“Wing tips, plaid sports coat; loafers with tacky tie”.

I sound like an idiot, talking to myself as I make my way through the crowded room over to the bar.  Two bartenders are behind the counter, each of them busier than one-armed paper hangers.  One is pouring liquor into a stainless steel shaker with great dramatic flair.  As he tosses the liquor bottle into the air, like a bowling pin, it summersaults full tilt before he catches it and puts it back on the glass shelf behind him.  He looks my way and winks.

I’m so busy trying to remember the identifying footwear and clothing particulars that I panic momentarily, trying to recall the actual drink orders.  He keeps glancing in my direction, and when he catches my eye, he lifts his chin and raises his eyebrows…the silent signal for “What d’ya need, Babe?

“Gin and Tonic, Scotch on the rocks, a Black Russian, and a Budweiser”, I yell over the noise emanating from the live band playing behind me.  He nods and as I stand by to wait, Sherry, one of the other cocktail waitresses and just now my new best friend, elbows me. “You look dazed”, she says.

“That’s because I am dazed”, I tell her.  “I applied for a receptionist job.  I only agreed to be a cocktail waitress because the manager was so damn pushy.  I told him I had no experience at this.  I didn’t hire on to work an over-hyped mob of people who can’t stay in one place long enough for me to deliver their stupid drinks”.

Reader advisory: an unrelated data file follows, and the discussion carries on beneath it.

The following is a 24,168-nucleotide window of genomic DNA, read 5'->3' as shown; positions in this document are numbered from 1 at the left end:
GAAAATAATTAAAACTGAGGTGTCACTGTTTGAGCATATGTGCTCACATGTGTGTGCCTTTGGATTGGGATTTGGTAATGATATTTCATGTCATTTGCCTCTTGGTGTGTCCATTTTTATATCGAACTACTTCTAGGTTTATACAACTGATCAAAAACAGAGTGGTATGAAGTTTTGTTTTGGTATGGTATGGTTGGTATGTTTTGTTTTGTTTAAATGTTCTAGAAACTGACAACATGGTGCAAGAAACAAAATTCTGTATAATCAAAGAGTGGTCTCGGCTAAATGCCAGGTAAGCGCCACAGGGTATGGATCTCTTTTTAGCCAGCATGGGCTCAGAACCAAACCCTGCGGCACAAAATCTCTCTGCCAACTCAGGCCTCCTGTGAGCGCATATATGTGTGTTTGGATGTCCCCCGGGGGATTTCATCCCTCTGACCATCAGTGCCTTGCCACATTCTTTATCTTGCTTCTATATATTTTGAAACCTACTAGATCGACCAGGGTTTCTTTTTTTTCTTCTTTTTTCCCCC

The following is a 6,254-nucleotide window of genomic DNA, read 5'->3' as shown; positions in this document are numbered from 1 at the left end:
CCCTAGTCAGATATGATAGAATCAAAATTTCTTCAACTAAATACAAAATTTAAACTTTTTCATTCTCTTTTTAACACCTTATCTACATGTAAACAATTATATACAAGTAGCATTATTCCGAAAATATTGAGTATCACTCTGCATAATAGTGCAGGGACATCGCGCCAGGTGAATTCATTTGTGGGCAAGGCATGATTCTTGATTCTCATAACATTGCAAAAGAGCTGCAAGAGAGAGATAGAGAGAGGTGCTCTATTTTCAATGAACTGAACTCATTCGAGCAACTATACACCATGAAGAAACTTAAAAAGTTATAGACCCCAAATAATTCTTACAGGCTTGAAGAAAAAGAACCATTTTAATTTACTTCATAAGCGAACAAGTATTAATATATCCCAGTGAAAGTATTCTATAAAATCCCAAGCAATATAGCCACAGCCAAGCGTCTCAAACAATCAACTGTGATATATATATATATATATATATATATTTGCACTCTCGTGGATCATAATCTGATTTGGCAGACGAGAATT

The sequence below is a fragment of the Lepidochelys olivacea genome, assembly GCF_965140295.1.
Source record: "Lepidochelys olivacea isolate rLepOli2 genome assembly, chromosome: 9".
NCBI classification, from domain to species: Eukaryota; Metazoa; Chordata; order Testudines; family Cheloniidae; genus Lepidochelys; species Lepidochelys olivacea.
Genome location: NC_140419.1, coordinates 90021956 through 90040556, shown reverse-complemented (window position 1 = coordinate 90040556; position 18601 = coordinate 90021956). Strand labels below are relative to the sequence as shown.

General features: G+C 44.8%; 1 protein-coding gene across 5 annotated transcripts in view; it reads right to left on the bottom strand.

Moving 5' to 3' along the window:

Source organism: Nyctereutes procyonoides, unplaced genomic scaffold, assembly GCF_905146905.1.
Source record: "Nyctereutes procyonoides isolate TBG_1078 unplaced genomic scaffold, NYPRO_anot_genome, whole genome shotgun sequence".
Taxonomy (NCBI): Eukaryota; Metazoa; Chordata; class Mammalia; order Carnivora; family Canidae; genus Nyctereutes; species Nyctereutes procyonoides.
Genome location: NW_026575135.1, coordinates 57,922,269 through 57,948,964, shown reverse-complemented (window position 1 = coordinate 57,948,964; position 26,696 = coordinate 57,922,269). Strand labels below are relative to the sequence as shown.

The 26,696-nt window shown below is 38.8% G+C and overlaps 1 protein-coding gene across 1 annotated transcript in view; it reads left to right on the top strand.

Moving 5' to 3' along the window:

Clearly, the Wilshire Country Club, with its stately grounds and oh-so-suave golf course, seems to be where the ‘it’ crowd is tonight. Just my luck; first night on the job and the party of all parties becomes my personal nightmare. This place sure knows how to crank it up for their members. There’s a revolving disco ball, with a strobe light that’s encouraging my headache to slip out from behind my temples so it can throb with a heartier intensity.

“It’s not usually this kind of night”, Sherry says.  “Hell, half the time, this place is so quiet we play ping-pong with the lemon wedges”.

“Really? Well, if I make it through tonight, I’ll look forward to that…I’m an ace at ping-pong”, I tell her.

As I turn around, I can see that my order is already behind me waiting on a round tray. The drinks are absolutely loaded to the brim, and once again I have to figure a way to get them through the mob and into the hands of the people that actually ordered them.  Ohhh so carefully, I lift the tray with both hands, trying not to tilt it…and begin to slowly wedge my way back into the herd.  Trying to balance carefully to ensure these drinks will remain standing upright, I already know that odds are against it.